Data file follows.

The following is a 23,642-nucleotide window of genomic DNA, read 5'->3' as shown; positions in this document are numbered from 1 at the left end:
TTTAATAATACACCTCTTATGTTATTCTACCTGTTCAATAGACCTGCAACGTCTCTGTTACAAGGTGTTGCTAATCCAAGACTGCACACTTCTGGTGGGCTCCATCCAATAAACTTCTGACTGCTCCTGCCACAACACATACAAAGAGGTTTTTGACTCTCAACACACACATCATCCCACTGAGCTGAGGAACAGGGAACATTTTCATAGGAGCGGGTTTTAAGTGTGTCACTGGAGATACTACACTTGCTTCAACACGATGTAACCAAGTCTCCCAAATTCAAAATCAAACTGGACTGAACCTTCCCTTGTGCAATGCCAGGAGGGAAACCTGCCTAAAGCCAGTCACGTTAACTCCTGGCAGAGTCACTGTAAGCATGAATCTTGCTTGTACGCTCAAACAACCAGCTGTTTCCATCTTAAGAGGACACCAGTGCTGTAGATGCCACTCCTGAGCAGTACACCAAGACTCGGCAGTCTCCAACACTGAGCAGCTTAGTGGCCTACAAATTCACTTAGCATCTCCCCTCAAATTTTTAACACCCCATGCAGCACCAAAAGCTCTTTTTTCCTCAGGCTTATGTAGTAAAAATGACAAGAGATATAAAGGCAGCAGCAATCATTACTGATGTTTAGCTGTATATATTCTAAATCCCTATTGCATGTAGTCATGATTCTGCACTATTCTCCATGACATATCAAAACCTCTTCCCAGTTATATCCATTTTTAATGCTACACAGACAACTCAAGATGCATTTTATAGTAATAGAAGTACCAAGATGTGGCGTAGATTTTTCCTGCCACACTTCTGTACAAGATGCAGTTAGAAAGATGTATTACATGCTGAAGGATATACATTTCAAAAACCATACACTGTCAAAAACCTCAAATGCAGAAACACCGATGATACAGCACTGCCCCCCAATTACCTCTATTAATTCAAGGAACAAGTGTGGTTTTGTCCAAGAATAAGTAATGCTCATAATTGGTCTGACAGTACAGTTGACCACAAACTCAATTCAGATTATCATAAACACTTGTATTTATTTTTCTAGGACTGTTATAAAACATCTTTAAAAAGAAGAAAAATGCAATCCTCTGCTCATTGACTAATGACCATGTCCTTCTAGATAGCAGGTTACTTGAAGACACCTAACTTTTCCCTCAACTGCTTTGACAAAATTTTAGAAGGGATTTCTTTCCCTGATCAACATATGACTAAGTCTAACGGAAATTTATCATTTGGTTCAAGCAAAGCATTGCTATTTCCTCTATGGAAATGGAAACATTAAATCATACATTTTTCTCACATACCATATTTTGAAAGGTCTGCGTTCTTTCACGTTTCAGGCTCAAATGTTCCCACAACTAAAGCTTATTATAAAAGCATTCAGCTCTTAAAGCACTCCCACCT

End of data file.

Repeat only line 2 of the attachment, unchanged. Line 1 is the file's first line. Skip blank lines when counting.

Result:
TTTAATAATACACCTCTTATGTTATTCTACCTGTTCAATAGACCTGCAACGTCTCTGTTACAAGGTGTTGCTAATCCAAGACTGCACACTTCTGGTGGGCTCCATCCAATAAACTTCTGACTGCTCCTGCCACAACACATACAAAGAGGTTTTTGACTCTCAACACACACATCATCCCACTGAGCTGAGGAACAGGGAACATTTTCATAGGAGCGGGTTTTAAGTGTGTCACTGGAGATACTACACTTGCTTCAACACGATGTAACCAAGTCTCCCAAATTCAAAATCAAACTGGACTGAACCTTCCCTTGTGCAATGCCAGGAGGGAAACCTGCCTAAAGCCAGTCACGTTAACTCCTGGCAGAGTCACTGTAAGCATGAATCTTGCTTGTACGCTCAAACAACCAGCTGTTTCCATCTTAAGAGGACACCAGTGCTGTAGATGCCACTCCTGAGCAGTACACCAAGACTCGGCAGTCTCCAACACTGAGCAGCTTAGTGGCCTACAAATTCACTTAGCATCTCCCCTCAAATTTTTAACACCCCATGCAGCACCAAAAGCTCTTTTTTCCTCAGGCTTATGTAGTAAAAATGACAAGAGATATAAAGGCAGCAGCAATCATTACTGATGTTTAGCTGTATATATTCTAAATCCCTATTGCATGTAGTCATGATTCTGCACTATTCTCCATGACATATCAAAACCTCTTCCCAGTTATATCCATTTTTAATGCTACACAGACAACTCAAGATGCATTTTATAGTAATAGAAGTACCAAGATGTGGCGTAGATTTTTCCTGCCACACTTCTGTACAAGATGCAGTTAGAAAGATGTATTACATGCTGAAGGATATACATTTCAAAAACCATACACTGTCAAAAACCTCAAATGCAGAAACACCGATGATACAGCACTGCCCCCCAATTACCTCTATTAATTCAAGGAACAAGTGTGGTTTTGTCCAAGAATAAGTAATGCTCATAATTGGTCTGACAGTACAGTTGACCACAAACTCAATTCAGATTATCATAAACACTTGTATTTATTTTTCTAGGACTGTTATAAAACATCTTTAAAAAGAAGAAAAATGCAATCCTCTGCTCATTGACTAATGACCATGTCCTTCTAGATAGCAGGTTACTTGAAGACACCTAACTTTTCCCTCAACTGCTTTGACAAAATTTTAGAAGGGATTTCTTTCCCTGATCAACATATGACTAAGTCTAACGGAAATTTATCATTTGGTTCAAGCAAAGCATTGCTATTTCCTCTATGGAAATGGAAACATTAAATCATACATTTTTCTCACATACCATATTTTGAAAGGTCTGCGTTCTTTCACGTTTCAGGCTCAAATGTTCCCACAACTAAAGCTTATTATAAAAGCATTCAGCTCTTAAAGCACTCCCACCT